There is another reptile, living in the Burren, which looks like a snake – the slow worm; but it is a legless lizard, and was introduced sometime in the last century. 

 Amphibians are divided into three groups – salamanders and newts, frogs and toads, and caecilians (worm-like creatures found in the tropics). While they are not as feared as snakes, some people do find amphibians slightly malevolent – think of the witches in Macbeth stirring “swelt’red venom” of toad, “eye of newt and toe of frog” in their bubbling cauldron. Many amphibians do have toxins in their skins, and bright warning colours for deterring predators, but they won’t harm humans, unless we eat them: the rough-skinned newt from North America, for example, contains tetrodotoxin – the same toxin found in puffer fish (fugu in Japan, which, if improperly prepared, can prove lethal). 

 Other notably toxic amphibians are the poison dart frogs from South America, used by indigenous hunters to poison the tips of their arrows; the cane toad, introduced into Australia to eat insect pests, which instead is poisoning the native marsupials; and the Colorado river toad, whose skin secretions can produce psychedelic effects, like magic mushrooms.

 Most salamanders and newts are small, though the gravely endangered Chinese giant salamander can grow to over one and a half metres. Our only species, the smooth newt, spends much of the year on land, hiding under logs or stones. It might be mistaken for a lizard, but its skin is smooth, not scaly, and like all amphibians, it lays its eggs in water. In the breeding season, the males of our lizard and newt species both have bright orange undersides, but the newt also has large black spots and a crest along his back and tail. 

 There are about 7,600 species of frogs, some of which are called toads; true toads are just members of one frog family. In Europe, frogs have smooth skin and hop, toads have knobbly skin and walk, but in the tropics they come in a huge variety of shapes, sizes and lifestyles. 

 The common frog is found throughout Ireland, and should be familiar to everyone. The natterjack toad, further distinguished from the frog by the green stripe on its back and the parotid glands (which contain defensive toxins), is plentiful in Europe, but here is found only in parts of Kerry and some other sites where it has been introduced. 

 There is much debate about how our amphibians got here. Some might have survived the Ice Age, living in almost ice-free refugia to the south (frogs can be very tolerant of the cold – the North American wood frog for example, freezes totally every winter – blood, organs and all). They might have travelled here by land bridges. Perhaps they are not native at all. Aodh MacAingill (admittedly not a zoologist – he was briefly Archbishop of Armagh) wrote in 1618 of these “very ugly creatures that are not found in our land through the graces of Patrick, our patron.” It has been suggested that the natterjack, anyway, was introduced.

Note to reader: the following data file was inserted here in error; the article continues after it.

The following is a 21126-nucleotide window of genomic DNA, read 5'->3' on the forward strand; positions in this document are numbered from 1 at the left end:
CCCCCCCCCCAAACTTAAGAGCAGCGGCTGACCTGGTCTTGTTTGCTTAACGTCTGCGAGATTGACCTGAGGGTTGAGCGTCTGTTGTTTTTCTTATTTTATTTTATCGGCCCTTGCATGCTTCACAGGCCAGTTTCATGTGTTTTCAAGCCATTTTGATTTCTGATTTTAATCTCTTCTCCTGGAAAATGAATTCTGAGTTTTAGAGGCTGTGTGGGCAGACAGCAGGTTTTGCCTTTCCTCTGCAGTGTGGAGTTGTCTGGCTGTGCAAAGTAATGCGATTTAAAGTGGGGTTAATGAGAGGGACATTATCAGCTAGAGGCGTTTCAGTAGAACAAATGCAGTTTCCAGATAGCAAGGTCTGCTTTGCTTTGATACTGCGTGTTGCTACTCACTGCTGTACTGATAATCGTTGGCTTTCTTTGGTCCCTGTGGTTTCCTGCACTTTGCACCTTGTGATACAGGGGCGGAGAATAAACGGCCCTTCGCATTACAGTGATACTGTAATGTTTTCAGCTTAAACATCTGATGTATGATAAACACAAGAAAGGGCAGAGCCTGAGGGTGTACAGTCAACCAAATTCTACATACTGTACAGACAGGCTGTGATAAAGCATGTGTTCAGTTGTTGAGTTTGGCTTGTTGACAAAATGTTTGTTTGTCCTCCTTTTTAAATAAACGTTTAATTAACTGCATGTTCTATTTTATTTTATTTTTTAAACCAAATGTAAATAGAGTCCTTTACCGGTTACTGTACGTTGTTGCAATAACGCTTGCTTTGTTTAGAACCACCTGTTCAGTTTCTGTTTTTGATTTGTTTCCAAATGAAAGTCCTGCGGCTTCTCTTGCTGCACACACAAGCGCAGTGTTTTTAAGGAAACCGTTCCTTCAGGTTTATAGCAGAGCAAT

Whatever about the past, their future does not look good. A third of frog species are endangered; 120 have become extinct in the last forty years. Because they breathe through their skin as well as their lungs, and need both terrestrial and aquatic habitats, frogs are very sensitive to pollution, climate change and habitat loss. A type of fungus has badly affected hundreds of species; thousands get squashed on roads; and in many countries, frogs are part of the human diet. 

 One way to help frogs is to build a pond. It need not be anything fancy. When I lived in Zambia, a guttural toad waddled across my veranda most evenings, so I dug a small hole in the garden, big enough for a washing basin containing a few rocks and weeds. Soon, a fat female toad had moved in. Sadly, one morning, I found just her head and back remaining, sure signs of a mongoose – they know the position of a toad’s toxic glands. But we don’t have mongooses in Ireland, so stop all that mowing, strimming and poisoning, let part of your green desert go wild, and make a pond. A frog will find it; you might be lucky and get some newts too. 

Dr Jeremy A. Dorman

Dr Dorman is a zoologist and teacher living in West Cork.